A child psychologist (Jennifer Lopez) is developing a new form of therapy on one of her comatose patients whereby she enters the subject's subconscious. When a serial killer (Vincent D'Onofrio) is incapacitated during his arrest, leaving of his victims in a timed water chamber of unknown whereabouts, an FBI investigator (Vince Vaughn) persuades the psychologist to use her technique to enter the diabolical realms of the killer's psyche. "The Cell" is the debut feature film from Tarsem Singh, who is known for his astounding visuals in music videos, "The Fall", and even the unheralded "Immortals". In "The Cell", Singh offers us a vivid and surreal dream world on top of a pretty intriguing serial killer picture. Jennifer Lopez is surprisingly magnetic in the lead role and I like Vince Vaughn's work as the jaded federal agent. Vincent D'Onofrio turns in another creepy performance, the likes of which he has come to be known by. The film does seem to wrap up too quickly and arrives at its conclusion with too much ease though. While watching "The Cell", I couldn't help but think of "Inception" and while that movie has garnered endless amounts of praise, it seems to me that this film handles a similar subject with more tact, plausibility, and character development, thus creating a dream world of people we actually know and care about, and set against a darkly beautiful backdrop.

Tuesday, May 15, 2012

The Train

With the Allies closing in to liberate France, a German colonel (Paul Scofield) decides to transport all the precious works of art  to the fatherland by way of locomotive to boost the waning war effort. In order to take up the dangerous mantle of stopping the train and reclaiming the paintings, the task falls to a French rail worker and resistance leader (Burt Lancaster), who at first does not see the purpose in risking lives for art, but eventually comes around when one of his comrades is murdered in that pursuit. "The Train" is a superior action thriller from director John Frankenheimer, that provides nail biting thrills while providing the technical workings of its featured mechanisms, i.e. the functioning of the train, the unhinging of its tracks, the specifications of C-4 dynamite. Additionally, the film also serves as a wonderful and credible argument for the importance of art. Lancaster is at his quietly powerful best and Scofield makes an absolutely, cold-hearted and sadistic Nazi. "The Train" is rousing entertainment with great thrills, character development, and even technical workings and intellectual stimulation to match the usual (and excellent) genre techniques.

Monday, May 14, 2012

Scenes from a Marriage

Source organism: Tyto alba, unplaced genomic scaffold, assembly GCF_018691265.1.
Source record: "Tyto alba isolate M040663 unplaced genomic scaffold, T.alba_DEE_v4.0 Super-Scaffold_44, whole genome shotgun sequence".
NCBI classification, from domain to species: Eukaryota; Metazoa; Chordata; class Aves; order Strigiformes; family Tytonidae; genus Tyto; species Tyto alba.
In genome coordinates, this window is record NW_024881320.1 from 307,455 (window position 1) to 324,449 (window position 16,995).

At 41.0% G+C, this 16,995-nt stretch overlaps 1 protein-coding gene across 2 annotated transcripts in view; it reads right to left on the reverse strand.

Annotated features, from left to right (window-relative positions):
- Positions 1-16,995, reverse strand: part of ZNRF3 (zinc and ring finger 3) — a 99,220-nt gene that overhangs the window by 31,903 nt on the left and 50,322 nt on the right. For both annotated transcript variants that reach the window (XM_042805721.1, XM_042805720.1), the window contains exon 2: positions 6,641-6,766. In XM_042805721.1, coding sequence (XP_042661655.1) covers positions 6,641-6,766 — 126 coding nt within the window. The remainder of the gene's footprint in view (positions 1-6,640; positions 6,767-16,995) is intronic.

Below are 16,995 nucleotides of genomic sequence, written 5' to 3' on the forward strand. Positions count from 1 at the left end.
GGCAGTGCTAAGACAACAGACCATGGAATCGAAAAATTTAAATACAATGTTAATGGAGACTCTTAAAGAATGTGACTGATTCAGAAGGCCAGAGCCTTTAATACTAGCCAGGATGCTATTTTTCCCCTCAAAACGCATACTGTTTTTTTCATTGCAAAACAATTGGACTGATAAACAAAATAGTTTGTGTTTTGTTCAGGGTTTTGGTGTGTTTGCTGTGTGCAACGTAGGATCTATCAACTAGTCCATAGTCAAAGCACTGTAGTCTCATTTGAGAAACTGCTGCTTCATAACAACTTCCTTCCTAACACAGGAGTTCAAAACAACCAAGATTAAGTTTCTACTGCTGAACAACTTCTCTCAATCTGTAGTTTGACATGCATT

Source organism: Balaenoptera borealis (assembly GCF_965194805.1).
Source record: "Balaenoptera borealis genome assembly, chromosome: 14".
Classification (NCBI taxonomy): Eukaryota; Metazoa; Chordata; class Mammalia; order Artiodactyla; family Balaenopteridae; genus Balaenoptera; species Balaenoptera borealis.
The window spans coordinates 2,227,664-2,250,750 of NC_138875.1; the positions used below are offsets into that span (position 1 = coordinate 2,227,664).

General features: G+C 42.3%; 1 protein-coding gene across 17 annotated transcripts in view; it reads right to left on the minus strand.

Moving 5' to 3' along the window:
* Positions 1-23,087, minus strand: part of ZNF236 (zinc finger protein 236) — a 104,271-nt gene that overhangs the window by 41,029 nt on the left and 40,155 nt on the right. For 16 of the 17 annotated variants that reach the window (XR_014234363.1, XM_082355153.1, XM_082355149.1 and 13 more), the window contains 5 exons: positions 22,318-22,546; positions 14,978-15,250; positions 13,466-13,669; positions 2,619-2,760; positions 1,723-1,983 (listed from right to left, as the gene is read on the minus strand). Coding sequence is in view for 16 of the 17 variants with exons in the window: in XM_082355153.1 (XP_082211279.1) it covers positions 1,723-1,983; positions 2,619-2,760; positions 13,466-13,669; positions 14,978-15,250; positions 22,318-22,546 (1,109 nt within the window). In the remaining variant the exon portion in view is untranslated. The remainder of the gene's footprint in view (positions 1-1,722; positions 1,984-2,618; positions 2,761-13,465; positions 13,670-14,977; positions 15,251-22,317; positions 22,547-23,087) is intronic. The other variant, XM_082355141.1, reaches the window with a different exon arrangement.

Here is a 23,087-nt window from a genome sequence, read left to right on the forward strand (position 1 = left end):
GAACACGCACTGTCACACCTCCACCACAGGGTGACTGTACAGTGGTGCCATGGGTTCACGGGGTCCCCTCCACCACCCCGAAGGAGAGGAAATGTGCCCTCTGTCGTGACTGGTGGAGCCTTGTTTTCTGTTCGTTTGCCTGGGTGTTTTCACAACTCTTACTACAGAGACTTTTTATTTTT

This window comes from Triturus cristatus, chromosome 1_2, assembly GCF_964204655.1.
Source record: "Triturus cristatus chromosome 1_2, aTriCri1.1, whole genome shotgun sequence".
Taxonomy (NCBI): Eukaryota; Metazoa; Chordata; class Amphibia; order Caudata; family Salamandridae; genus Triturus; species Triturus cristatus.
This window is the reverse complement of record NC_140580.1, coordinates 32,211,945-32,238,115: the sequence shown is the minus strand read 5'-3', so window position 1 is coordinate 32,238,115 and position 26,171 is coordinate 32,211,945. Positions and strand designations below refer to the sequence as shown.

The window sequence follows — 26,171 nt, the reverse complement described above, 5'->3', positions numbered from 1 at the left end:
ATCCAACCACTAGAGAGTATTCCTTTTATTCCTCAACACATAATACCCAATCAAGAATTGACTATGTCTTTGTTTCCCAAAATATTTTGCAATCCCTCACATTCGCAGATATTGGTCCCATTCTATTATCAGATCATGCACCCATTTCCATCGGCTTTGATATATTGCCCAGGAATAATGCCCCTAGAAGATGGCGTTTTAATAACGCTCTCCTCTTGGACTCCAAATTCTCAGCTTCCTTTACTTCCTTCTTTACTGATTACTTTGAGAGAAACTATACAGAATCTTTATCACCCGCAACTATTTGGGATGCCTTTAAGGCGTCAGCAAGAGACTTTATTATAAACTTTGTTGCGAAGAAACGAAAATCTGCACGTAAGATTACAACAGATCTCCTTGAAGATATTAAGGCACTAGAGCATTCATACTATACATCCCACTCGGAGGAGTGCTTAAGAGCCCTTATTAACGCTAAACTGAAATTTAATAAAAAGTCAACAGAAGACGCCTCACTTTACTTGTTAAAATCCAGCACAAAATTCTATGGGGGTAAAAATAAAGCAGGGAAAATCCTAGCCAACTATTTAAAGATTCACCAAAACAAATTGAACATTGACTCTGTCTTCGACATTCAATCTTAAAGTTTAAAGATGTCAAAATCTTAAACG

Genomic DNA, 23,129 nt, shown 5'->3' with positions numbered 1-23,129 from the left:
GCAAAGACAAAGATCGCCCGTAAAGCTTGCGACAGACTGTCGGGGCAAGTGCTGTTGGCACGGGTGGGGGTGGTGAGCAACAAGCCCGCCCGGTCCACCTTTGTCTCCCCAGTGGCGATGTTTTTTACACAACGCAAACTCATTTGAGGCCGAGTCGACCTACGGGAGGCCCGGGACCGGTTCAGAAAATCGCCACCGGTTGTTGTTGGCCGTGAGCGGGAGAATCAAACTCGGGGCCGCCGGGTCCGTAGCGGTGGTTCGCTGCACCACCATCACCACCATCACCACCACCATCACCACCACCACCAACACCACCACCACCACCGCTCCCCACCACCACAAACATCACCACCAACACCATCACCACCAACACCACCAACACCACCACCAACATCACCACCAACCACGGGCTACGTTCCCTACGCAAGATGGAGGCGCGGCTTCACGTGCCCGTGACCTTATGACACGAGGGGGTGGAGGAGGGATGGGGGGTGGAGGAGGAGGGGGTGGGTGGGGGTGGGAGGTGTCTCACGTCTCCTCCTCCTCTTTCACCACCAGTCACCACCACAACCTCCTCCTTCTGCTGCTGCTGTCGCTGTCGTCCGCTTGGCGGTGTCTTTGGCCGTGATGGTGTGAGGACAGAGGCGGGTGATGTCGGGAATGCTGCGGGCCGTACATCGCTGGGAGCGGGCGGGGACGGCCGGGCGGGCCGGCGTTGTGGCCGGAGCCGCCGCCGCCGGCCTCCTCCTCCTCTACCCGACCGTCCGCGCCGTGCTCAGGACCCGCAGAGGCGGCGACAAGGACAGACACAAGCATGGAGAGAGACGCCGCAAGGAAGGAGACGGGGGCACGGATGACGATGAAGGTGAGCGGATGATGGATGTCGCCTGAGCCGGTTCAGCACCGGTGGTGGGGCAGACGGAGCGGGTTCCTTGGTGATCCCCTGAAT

Marianne and Johan are two middle aged successful people residing in Stockholm with two daughters and seemingly content marriage. However, when Johan reveals his affair with another woman, Marianne begins divorce proceedings as hidden layers of disdain and contempt are revealed from their still loving relationship. "Scenes from Marriage" is a Swedish television series which was written and directed by legendary filmmaker Ingmar Bergman and remains one of the most regarded and successful works of his considerate. I viewed the 6 part, 6 hour television version (the one most have seen in the U.S. is a feature length and with a slightly different tone) which is an intimate, beautiful, and often harsh work, shot in closeups and consisting almost exclusively of its two stars, Liv Ullmann and Erland Josephson as they enact as the various scenes of their partnership with great power and emotion. "Scenes from a Marriage" is an insightful and difficult character study to the greatest degree from a master filmmaker, his loyal cinematographer Sven Nykvist, and featuring two great performances from his longtime collaborators.

Friday, May 11, 2012

A Star Is Born

A self-destructive, alcoholic movie star whose career is in a tailspin discovers a bluesy singer at a dive bar and gets her a screen test at the studio. As the two get married and her fame continues to blossom, his pride becomes wounded and he sinks deeper and deeper into drunkenness and despair. "A Star is Born" is an excellent musical remake by director George Cukor of the 1937 classic film that features one of the career defining performances of Judy Garland, who sings all of her own numbers (including the incredible "The Man Who Got Away") to match her fine performance. As her opposite, James Mason is equally impressive as her coy but loving and ultimately tragic husband. Released in 1954, the film is shot in beautiful Technicolor and has an impeccably modern feel. Following its 3-plus hour release, the was trimmed and many (some crucial) scenes were left on the cutting room floor. New prints of the film feature a original dialogue over still photographs where removed footage remains missing, which leads to a frustrating but still interesting viewing experience. "A Star is Born" is one of the seminal film of the 1950s, not only a memorable musical but also a gorgeous looking film featuring two monumental performances.